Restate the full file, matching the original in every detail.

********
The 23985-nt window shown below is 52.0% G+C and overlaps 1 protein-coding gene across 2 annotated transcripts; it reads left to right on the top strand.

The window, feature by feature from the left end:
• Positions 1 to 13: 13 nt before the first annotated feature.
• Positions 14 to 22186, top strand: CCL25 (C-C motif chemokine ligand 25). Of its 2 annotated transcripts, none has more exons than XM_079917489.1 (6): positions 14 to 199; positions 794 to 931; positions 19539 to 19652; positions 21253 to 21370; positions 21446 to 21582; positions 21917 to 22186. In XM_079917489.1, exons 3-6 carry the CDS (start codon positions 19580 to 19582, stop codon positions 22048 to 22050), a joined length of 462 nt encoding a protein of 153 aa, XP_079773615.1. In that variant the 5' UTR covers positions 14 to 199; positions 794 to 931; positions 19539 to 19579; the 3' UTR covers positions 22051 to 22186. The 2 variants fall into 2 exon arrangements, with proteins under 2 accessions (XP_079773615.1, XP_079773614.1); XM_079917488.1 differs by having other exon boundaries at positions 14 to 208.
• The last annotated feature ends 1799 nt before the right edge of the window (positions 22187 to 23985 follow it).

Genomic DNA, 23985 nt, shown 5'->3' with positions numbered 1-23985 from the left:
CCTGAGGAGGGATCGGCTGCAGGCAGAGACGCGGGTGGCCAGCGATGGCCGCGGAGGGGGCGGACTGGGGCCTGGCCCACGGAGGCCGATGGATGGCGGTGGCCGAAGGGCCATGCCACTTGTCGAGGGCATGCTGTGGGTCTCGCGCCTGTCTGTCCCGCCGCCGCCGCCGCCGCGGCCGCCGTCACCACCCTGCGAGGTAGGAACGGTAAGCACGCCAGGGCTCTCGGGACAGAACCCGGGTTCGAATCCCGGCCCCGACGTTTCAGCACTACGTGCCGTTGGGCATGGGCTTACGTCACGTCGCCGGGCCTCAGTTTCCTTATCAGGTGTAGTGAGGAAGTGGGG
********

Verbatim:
The 23985-nt window shown below is 52.0% G+C and overlaps 1 protein-coding gene across 2 annotated transcripts; it reads left to right on the top strand.

The window, feature by feature from the left end:
• Positions 1 to 13: 13 nt before the first annotated feature.
• Positions 14 to 22186, top strand: CCL25 (C-C motif chemokine ligand 25). Of its 2 annotated transcripts, none has more exons than XM_079917489.1 (6): positions 14 to 199; positions 794 to 931; positions 19539 to 19652; positions 21253 to 21370; positions 21446 to 21582; positions 21917 to 22186. In XM_079917489.1, exons 3-6 carry the CDS (start codon positions 19580 to 19582, stop codon positions 22048 to 22050), a joined length of 462 nt encoding a protein of 153 aa, XP_079773615.1. In that variant the 5' UTR covers positions 14 to 199; positions 794 to 931; positions 19539 to 19579; the 3' UTR covers positions 22051 to 22186. The 2 variants fall into 2 exon arrangements, with proteins under 2 accessions (XP_079773615.1, XP_079773614.1); XM_079917488.1 differs by having other exon boundaries at positions 14 to 208.
• The last annotated feature ends 1799 nt before the right edge of the window (positions 22187 to 23985 follow it).

Genomic DNA, 23985 nt, shown 5'->3' with positions numbered 1-23985 from the left:
CCTGAGGAGGGATCGGCTGCAGGCAGAGACGCGGGTGGCCAGCGATGGCCGCGGAGGGGGCGGACTGGGGCCTGGCCCACGGAGGCCGATGGATGGCGGTGGCCGAAGGGCCATGCCACTTGTCGAGGGCATGCTGTGGGTCTCGCGCCTGTCTGTCCCGCCGCCGCCGCCGCCGCGGCCGCCGTCACCACCCTGCGAGGTAGGAACGGTAAGCACGCCAGGGCTCTCGGGACAGAACCCGGGTTCGAATCCCGGCCCCGACGTTTCAGCACTACGTGCCGTTGGGCATGGGCTTACGTCACGTCGCCGGGCCTCAGTTTCCTTATCAGGTGTAGTGAGGAAGTGGGG